Drug money circulated fiercely. People could get shot in the middle of the afternoon and if you chanced to be on the street where it happened, you knew that you had seen nothing, heard nothing, and would say nothing. Many gave up because the streets and the schools were so bad, especially middle-class blacks who could at last go elsewhere. But jobs were plentiful in the city. If you didn’t like your boss, an old head told me, you could quit and have a new job by the end of the day. Some people had jobs as well as welfare. Blacks felt that they ran the place. You could pass out on a traffic island in Harlem and no one would bother you all day long. The only people around in those days were black, old heads say. If whites found themselves in Harlem, then they had to run. But you can meet whites who have spent their lives in Harlem, in their family homes, tolerated because they’d always been there, hadn’t run.
Buy Harlem: The Unmaking of a Ghetto here.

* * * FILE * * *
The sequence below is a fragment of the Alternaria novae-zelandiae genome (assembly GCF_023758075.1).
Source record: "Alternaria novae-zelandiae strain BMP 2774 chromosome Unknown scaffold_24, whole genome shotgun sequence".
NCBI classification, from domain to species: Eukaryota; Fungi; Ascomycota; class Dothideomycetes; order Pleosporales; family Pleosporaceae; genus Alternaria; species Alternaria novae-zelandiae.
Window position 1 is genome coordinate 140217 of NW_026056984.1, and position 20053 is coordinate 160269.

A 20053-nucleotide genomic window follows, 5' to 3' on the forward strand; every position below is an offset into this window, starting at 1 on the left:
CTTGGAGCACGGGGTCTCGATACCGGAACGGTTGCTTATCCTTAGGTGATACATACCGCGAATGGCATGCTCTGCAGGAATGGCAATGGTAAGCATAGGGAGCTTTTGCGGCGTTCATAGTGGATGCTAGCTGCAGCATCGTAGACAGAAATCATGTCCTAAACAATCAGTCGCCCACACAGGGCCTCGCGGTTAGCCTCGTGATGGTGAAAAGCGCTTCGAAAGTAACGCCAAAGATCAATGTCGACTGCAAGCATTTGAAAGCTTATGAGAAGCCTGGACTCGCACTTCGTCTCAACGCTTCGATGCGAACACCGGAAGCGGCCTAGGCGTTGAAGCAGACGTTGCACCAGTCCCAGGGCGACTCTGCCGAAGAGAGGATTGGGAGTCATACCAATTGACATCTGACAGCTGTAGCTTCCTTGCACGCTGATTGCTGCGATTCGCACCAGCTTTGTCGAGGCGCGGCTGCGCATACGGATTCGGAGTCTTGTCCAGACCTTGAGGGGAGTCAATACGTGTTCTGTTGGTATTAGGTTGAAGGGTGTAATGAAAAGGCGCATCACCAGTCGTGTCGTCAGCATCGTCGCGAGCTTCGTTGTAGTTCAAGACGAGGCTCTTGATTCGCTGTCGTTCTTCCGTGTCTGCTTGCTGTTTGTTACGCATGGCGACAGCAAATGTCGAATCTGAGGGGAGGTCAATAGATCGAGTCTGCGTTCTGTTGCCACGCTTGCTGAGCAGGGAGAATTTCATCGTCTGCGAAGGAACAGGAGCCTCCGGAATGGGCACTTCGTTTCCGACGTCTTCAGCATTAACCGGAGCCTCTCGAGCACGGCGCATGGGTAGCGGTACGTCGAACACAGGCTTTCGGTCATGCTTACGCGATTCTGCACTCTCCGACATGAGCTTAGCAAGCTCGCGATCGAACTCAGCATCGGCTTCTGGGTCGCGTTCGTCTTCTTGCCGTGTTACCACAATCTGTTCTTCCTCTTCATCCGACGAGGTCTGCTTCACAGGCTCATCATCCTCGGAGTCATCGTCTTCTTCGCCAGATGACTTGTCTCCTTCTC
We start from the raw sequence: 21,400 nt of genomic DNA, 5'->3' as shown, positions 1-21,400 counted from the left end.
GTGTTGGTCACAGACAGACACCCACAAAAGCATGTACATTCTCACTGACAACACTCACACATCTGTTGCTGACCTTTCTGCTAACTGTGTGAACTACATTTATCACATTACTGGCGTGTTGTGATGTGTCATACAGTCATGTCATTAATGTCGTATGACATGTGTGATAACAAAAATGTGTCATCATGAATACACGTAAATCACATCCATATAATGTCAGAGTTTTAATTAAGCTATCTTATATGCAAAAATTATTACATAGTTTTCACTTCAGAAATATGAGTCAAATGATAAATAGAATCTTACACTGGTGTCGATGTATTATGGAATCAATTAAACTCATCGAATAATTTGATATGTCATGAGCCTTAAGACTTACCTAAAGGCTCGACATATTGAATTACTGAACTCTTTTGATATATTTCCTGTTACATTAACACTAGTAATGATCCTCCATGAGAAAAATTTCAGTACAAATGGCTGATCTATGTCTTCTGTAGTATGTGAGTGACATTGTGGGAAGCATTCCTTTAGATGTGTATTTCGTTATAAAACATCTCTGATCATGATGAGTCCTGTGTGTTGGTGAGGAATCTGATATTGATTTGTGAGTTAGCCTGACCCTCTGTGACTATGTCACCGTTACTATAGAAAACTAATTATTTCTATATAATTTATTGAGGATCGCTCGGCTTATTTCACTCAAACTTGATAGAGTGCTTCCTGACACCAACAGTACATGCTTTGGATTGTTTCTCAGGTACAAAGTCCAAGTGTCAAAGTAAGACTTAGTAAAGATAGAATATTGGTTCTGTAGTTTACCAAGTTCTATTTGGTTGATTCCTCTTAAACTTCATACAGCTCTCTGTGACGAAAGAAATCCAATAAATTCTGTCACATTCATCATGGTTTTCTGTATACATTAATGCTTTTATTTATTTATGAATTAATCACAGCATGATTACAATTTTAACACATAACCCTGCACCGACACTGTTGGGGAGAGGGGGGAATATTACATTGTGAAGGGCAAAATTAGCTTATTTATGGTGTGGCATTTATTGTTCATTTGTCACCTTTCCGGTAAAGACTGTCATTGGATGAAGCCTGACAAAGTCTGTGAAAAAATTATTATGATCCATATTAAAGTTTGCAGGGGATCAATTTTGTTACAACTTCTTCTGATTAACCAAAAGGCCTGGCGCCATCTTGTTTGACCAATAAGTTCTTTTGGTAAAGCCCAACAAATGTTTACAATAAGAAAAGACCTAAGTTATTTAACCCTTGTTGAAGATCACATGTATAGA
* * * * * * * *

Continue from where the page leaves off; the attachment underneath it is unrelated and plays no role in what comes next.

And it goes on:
In early 1944, John Huston made a film about an infantry unit’s tortuous struggle to clear the Germans out of San Pietro, a small town northwest of Naples, and the surrounding countryside. When “The Battle of San Pietro” came out, in 1945, it was hailed for the power and the grit of its combat scenes and for its portrait of civilian misery, and Huston was praised for his courage. The film has been honored in those terms many times since. Yet, as Harris reports, the scenes in “The Battle of San Pietro” were largely re-created after the town had been taken from the Germans. Huston had access to official accounts of the struggle, culled from interviews with soldiers who had fought in it, and he used maps and a pointer to keep the American tactics and the chronology straight. But the bloody progress of the G.I.s across fields and along a stony ridge outside the town was staged; Huston’s actors were soldiers whom the Army assigned to the project. The men certainly look the part, their faces fatigued and worried. Huston asked them to stare into the camera now and then, as people do in newsreel footage. At times, the camera jerks wildly, as Ford’s camera had in Midway. Huston turned the signatures of authenticity into artifact.